A restaurant with a view

Dr. Nestor Alonso II (The Freeman) - October 18, 2019 - 12:00am

CEBU, Philippines — The Cebuano culinary scene has its latest addition – the Balay sa Busay. The place is located on the road leading to the top of Busay Hills.

Recently, the restaurant, represented by Golden Cowrie Franchising Inc.’s Kenneth Kokseng and R&D and commissary manager Kristine Kokseng, played host to members of the local press and online media to sample the restaurant’s version of modern Filipino cuisine, featuring home-cooking with Cebuano flair.

The first dish that caught my eye was the “Paboritong Sisig ni Tatay” served on a plate shaped like a spade. I had encountered this iconic dish of Pampanga some 50 years ago in Angeles City. It was in a carenderia frequented by tricycle and jeepney drivers where good food and affordable prices met. There were two versions of the “Sisig” there, regular and special (with egg added). The version in the Balay was similar to the special version with a twist – crispy cracklings were added which made the dish even tastier.

The Balay also served us “Pancit-Batil-Patong,” a noodle dish with toppings and a sauce, popular in Tuguegarao City, Cagayan. Beef stock was used to make the sauce (the original recipe would use carabeef), which was gradually poured over the noodles while you are eating it. It tasted like the regular “Pancit Canton” but the sauce makes the flavor meatier.

“Adobong Binisaya ni Bebe” is an adobo (marinate in vinegar, salt, spices) that is different from its Luzon counterparts because it has no sauce. It is also called “Adobong Pinau-ga” and looks like the Lechon Kawali, and the Balay version was crispy and delicious.

“Chickenillo” is a tender roast chicken and it is the Balay’s take on the “Cochinillo de Segovia” (roast suckling pig), so tender that a ‘platito’ may be used to slice it.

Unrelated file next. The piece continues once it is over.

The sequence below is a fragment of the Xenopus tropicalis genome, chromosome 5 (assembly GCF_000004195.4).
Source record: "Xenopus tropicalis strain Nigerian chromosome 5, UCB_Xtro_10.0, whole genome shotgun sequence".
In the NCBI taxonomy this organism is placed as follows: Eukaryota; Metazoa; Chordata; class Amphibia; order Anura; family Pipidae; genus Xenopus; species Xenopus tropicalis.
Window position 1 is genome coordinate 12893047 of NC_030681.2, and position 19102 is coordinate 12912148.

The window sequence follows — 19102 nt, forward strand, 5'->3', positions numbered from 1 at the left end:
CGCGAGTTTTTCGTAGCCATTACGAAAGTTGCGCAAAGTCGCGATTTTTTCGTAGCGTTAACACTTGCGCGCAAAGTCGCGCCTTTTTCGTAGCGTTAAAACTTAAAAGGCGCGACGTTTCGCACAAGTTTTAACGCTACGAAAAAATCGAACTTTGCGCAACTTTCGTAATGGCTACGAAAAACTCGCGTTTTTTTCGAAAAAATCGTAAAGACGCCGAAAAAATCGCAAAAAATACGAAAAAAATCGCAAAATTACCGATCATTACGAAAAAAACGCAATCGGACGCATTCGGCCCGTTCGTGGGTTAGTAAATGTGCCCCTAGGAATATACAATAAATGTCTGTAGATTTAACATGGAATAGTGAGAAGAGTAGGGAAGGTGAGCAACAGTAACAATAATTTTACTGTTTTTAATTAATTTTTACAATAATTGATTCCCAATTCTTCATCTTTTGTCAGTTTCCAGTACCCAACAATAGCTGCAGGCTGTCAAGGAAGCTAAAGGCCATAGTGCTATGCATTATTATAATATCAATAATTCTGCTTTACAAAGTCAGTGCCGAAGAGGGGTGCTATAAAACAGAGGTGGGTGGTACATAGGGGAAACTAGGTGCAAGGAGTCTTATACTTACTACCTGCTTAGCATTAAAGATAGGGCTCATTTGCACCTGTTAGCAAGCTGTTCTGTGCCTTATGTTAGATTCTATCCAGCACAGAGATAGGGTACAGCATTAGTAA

A long time ago, I tried cooking roast chicken, rubbing the inside and skin with salt, then stuffing it with slices of potatoes. It was cooked in a turbo broiler.  It was mouth-watering and I felt good until I saw the, excuse me, my electric bill!

The Lechon Tinola is an alternative to cooking excess Lechon meat instead of preparing the usual Lechon Paksiw. The regular Tinola uses chicken, onions, ginger, green papaya/sayote and malunggay (moringa) leaves. Only the chicken is replaced in the Balay version and the slice of lechon flavors the soup.

“Hamonada sa Among Bukid” brings back memories of a fiesta in Talamban some three decades ago, where I watched a huge whole ham of the pig marinated and cooked in sweet pineapple sauce over wood fire. I do not like the use of pineapple in cooking because the papain (enzyme) in it acts too quickly on the protein, reducing the savory taste of meat that comes out in slow cooking. Maybe the wood smoke added to the taste of the Talamban “Hamonada,” but it was exceptionally delicious – and the Balay version awakened my memories of it.

Dessert served was “Banana Cue ala Mode,” slices of sugar-coated cardaba banana (Saba) topped with vanilla ice cream. Nice!

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